|Relic of Progenitus||1||0.5||0.5||50.00%|
When we look at Modern we see that the average difference is slightly less than that of Standard, but still higher than I would expect. In particular we see very large gaps in the most expensive format staples (Liliana of the Veil, Tarmogoyf, Noble Hierarch), although this trend is bucked by Snapcaster Mage.
Note that half of this list (12) is comprised of commons and uncommons, which tend to have a higher spread. On these cards, we see a much lower difference in buylist prices between Trader Tools and TCG Player.
Similar to our Standard outcome we see that again selling to Trader Tools dealers will net you on average 16% higher return on cards. Again I suggest reviewing shipping costs to determine which route to take, but if you are selling a large number of cards or only to a couple of dealers, Trader Tools is still the correct choice.
(TT - TCG)
|Force of Will||50||54||-4||-8.00%|
|Sensei's Divining Top||14.5||N/A||N/A||N/A|
|Delver of Secrets||1||0.82||0.18||18.00%|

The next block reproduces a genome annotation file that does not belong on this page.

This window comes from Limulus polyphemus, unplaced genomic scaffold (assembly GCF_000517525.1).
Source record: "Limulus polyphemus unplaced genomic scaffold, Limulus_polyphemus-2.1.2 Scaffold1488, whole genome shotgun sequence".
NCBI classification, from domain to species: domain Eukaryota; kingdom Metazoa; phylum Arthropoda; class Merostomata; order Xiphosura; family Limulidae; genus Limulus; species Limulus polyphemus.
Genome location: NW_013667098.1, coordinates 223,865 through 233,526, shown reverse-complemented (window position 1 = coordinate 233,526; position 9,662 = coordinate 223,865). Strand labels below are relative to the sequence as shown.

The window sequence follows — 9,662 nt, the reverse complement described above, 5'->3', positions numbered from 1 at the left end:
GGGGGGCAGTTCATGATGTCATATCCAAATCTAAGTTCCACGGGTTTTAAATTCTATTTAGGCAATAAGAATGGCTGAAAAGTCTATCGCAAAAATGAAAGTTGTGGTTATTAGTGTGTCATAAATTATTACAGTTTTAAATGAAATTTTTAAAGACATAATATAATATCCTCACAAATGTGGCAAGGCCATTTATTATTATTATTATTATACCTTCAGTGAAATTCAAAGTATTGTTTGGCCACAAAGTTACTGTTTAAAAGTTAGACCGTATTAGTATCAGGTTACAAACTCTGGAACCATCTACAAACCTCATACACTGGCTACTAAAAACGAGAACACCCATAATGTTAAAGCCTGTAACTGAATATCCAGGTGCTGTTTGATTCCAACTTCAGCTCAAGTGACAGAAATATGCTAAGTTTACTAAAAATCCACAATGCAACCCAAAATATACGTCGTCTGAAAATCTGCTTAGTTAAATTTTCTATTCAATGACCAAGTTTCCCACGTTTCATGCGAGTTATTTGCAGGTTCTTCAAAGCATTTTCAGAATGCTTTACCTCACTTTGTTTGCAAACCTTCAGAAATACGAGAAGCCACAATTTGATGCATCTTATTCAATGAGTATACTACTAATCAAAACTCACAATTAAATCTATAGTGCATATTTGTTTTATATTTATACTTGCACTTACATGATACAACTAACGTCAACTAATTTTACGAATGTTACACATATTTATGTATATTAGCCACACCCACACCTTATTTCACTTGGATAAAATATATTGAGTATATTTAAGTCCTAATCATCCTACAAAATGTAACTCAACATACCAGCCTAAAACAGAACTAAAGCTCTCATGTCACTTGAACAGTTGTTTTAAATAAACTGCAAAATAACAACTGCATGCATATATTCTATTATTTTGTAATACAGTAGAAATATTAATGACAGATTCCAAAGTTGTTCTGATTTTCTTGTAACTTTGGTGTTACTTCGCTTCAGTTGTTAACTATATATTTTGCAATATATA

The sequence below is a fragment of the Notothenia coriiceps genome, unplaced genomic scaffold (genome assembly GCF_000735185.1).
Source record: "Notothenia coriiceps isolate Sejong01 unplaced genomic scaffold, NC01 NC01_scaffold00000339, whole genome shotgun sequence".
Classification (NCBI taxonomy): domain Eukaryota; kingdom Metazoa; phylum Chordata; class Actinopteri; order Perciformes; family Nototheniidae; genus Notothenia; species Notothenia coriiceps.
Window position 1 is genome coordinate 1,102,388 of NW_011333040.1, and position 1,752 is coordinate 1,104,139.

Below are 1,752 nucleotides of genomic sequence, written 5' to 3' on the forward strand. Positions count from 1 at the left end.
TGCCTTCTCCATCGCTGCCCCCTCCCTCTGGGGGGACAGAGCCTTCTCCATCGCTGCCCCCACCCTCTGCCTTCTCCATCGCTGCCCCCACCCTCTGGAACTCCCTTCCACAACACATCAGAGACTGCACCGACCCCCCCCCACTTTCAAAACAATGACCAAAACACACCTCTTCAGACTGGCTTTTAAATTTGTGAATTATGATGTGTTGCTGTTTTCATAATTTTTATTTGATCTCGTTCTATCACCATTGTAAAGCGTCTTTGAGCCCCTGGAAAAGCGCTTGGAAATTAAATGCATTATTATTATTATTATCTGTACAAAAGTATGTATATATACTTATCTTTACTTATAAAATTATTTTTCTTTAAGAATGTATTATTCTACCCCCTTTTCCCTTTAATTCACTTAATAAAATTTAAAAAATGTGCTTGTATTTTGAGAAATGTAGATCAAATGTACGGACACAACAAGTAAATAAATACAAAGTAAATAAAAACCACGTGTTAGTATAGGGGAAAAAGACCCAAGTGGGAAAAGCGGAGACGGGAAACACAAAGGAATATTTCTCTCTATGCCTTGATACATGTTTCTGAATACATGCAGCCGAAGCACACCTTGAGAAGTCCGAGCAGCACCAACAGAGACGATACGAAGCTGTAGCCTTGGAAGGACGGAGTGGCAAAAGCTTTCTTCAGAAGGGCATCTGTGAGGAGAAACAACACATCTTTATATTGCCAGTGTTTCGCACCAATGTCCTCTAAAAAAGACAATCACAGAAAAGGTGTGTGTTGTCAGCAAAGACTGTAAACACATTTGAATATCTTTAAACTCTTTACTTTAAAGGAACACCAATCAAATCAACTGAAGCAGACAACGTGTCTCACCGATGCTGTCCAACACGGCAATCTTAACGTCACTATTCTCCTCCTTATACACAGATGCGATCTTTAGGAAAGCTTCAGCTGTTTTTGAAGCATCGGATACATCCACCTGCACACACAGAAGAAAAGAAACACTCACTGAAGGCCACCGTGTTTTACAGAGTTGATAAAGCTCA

|Chalice of the Void||29.3||23||6.3||21.50%|
|Swords to Plowshares||1.52||N/A||N/A||N/A|
|Jace, the Mind Sculptor||62.1||42||20.1||32.37%|
Again with Legacy we see a significant difference of about 20% between Trader Tools options and the TCG Player buylists. Note that the three cards with the biggest difference in the Legacy section were all reprinted in Eternal Masters (all prices are from the original print run, except Lightning Bolt, for which I used 4th Edition).
It's also interesting to note that Legacy staples like Sensei's Divining Top and Swords to Plowshares have no buyers on TCG Player buylist at the time of gathering my data. I imagine that since this is a relatively new feature on TCG Player it will likely include "holes" with no buylist options, though they will likely be filled quickly as stores realize they have no direct competition on that platform and they might be able to pick up some underpriced staples.